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agentdr8 - The Lotus Forums - Lotus Community Partner #ForTheOwners Jump to content


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agentdr8 last won the day on September 8 2018

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About agentdr8

  • Birthday 01/01/1977

More Info

  • Name
  • Car
    2011 Evora 2+2
  • Modifications
    Difflow, Larini, BOE CAI, Kenwood DMX905S
  • Location
    NorCal, CA

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  1. The OE master cylinders aren't significantly cheaper than the aftermarket ones. If you're going through the expense of changing it out, might as well go Wilwood or Tilton (BOE), as both of them are rebuildable from the pedal side. So if/when it comes time to R&R them, there would be less labor involved down the road.
  2. Lubricating the slave cylinder push rod should be achievable either from above or below, but I'm fairly certain the squeaking is originating from the fork pivot, which is in the bellhousing.
  3. The directional indicators are controlled by the ICM -- inputs from the LH column stalk are separate from the hazard button, so unless both of those are not working correctly, I'd say the issue lies with the ICM.
  4. Haven't tried one, and not sure how it would look just stuck to the back of the binnacle, but yes, there is an OBD2 port behind the driver's knee bolster.
  5. The service notes for most all Lotus models are available for download at for a small fee (you can download them all via the 1 hour/£13.00 price). And yes, the 400 service notes are applicable to all S2 cars, with some caveats around the GT/GT430 parts lists.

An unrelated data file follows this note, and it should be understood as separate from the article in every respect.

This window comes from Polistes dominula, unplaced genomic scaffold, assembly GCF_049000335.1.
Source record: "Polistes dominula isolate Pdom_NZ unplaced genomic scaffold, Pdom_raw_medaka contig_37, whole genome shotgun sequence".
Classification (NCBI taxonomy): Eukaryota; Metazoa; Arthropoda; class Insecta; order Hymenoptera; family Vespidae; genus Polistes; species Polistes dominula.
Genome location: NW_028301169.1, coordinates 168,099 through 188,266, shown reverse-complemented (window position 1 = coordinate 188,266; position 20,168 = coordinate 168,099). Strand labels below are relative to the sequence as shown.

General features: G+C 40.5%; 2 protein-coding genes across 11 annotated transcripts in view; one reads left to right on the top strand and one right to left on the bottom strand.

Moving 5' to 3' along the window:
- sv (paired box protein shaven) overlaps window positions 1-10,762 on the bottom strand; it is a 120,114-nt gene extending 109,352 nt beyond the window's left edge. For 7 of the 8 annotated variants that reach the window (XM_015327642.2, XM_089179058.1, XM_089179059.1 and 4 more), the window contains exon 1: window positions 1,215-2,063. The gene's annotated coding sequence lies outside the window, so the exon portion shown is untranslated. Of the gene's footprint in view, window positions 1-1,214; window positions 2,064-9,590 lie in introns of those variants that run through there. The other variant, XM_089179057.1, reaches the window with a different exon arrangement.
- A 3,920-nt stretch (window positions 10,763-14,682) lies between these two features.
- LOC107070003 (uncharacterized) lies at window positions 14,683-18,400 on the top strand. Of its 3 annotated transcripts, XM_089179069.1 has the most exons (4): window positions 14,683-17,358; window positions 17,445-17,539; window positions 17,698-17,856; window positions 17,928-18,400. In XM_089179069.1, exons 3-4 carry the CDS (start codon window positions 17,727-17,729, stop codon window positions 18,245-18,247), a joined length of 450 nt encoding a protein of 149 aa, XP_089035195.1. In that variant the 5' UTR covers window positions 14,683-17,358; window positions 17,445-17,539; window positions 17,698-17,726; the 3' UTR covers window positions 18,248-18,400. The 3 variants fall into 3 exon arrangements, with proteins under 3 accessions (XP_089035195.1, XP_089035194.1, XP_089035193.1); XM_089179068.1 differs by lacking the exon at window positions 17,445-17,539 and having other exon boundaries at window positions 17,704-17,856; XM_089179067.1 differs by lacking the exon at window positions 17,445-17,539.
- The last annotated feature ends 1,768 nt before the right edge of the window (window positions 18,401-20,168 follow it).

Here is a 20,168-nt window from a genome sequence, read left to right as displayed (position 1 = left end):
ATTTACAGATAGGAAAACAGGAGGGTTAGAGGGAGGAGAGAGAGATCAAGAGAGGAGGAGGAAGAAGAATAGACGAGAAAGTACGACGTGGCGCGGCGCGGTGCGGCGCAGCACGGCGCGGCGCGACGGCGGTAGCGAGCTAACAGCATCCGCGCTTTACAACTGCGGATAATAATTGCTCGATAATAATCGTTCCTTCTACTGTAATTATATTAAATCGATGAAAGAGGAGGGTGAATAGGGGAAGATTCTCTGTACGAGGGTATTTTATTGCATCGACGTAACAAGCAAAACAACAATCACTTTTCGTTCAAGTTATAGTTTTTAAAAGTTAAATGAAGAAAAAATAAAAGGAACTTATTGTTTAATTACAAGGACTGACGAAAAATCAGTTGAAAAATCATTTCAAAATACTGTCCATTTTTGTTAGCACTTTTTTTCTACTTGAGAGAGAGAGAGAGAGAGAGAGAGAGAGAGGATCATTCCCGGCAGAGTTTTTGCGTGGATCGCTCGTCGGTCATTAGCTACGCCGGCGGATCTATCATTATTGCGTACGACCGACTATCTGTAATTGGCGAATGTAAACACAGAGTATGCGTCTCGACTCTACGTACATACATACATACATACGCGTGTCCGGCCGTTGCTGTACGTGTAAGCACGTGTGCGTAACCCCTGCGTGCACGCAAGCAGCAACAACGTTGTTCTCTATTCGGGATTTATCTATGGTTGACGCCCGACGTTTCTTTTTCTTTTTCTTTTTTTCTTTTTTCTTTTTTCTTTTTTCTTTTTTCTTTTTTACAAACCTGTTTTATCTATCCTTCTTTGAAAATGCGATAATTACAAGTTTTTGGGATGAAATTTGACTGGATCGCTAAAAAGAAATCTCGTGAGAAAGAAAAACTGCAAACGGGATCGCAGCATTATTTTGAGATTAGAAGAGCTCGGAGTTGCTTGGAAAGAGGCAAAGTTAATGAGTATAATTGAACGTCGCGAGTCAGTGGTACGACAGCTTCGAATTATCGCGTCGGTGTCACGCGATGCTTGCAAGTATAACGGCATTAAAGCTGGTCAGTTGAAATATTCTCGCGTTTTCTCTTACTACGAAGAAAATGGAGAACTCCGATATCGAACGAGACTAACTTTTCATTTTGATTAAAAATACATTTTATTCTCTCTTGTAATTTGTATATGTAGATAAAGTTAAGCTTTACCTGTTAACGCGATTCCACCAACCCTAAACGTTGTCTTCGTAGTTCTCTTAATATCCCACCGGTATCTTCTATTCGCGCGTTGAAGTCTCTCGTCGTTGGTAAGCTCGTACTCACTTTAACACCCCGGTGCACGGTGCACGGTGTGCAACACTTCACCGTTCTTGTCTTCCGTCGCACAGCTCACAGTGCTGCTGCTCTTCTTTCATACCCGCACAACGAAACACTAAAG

6. Wouldn't say it's common, but all vehicles will encounter starter issues at some point, since they're a normal wear item.
  7. IIRC, the modification is the mounting bracket, to orient the starter opposite to how Toyota uses it.
  8. Most repair shops will stock or order whole parts only, as identified by the OE parts lists. Lotus does not break down the starter motor into separate part #s for its components, so it stands to reason they would order complete starter units, even for something as minor as bad brushes.
  9. It's possible in all 3 cases, the starter could have been saved just with some disassembly and cleaning or R&R of the brushes. Starter motors aren't super complicated devices; just a high-torque electric motor attached to a gear reduction set. The corrosion would be inside the motor housing and end cap. The brushes put off a fine dust on every start, and mixed with water/heat/air, it creates a grimy paste of sorts, which then makes them stick. Over time, the gap between the brushes and armature grows, and then you get in a situation where there's not enough contact to perform the starting. It used to be fairly commonplace to have starter and alternator repair shops that would tear down the assemblies and rebuild them, at a significantly reduced cost compared to a brand new (or reman'd) unit, but they're much harder to find these days. Luckily for us, our starter motors aren't complicated and R&Ring the brushes is pretty simple. Just remember to disconnect the battery leads prior to pulling the starter out
  10. I'm on my 2nd starter unit, but 4th starter yoke. The brushes in the motor are a wear item, but typically last many years. One of the main reasons they tend to go bad sooner than later, is because of the chimney vent pipe that sits above the starter, and if you still have the OE cardboard tube covered in tin foil, it tends to crack and drip water directly on or around the starter, accelerating corrosion. Instead of replacing the starter as a whole, I would just pick up some extra yokes (also known as starter motor brush holders) from eBay, which are relatively cheap (~$10-$20USD last I checked).
  11. Sugru works well too, and is easy to remove if ever the need arises.
  12. The BOE CAI, specifically on the NA, has shown noticeable gains in HP based on dyno graphs that have been posted over the years. I like mine more for the increased intake sound and the additional room in the engine bay with the stock air box removed.
  13. It pulls upward, and slightly rearward, with a solid yank. Knobs don't even need to be removed. Most likely, one or more of the metal spring clips (#11) will come off and/or fall into the center tunnel abyss. A magnetic retrieval tool helps to find them.
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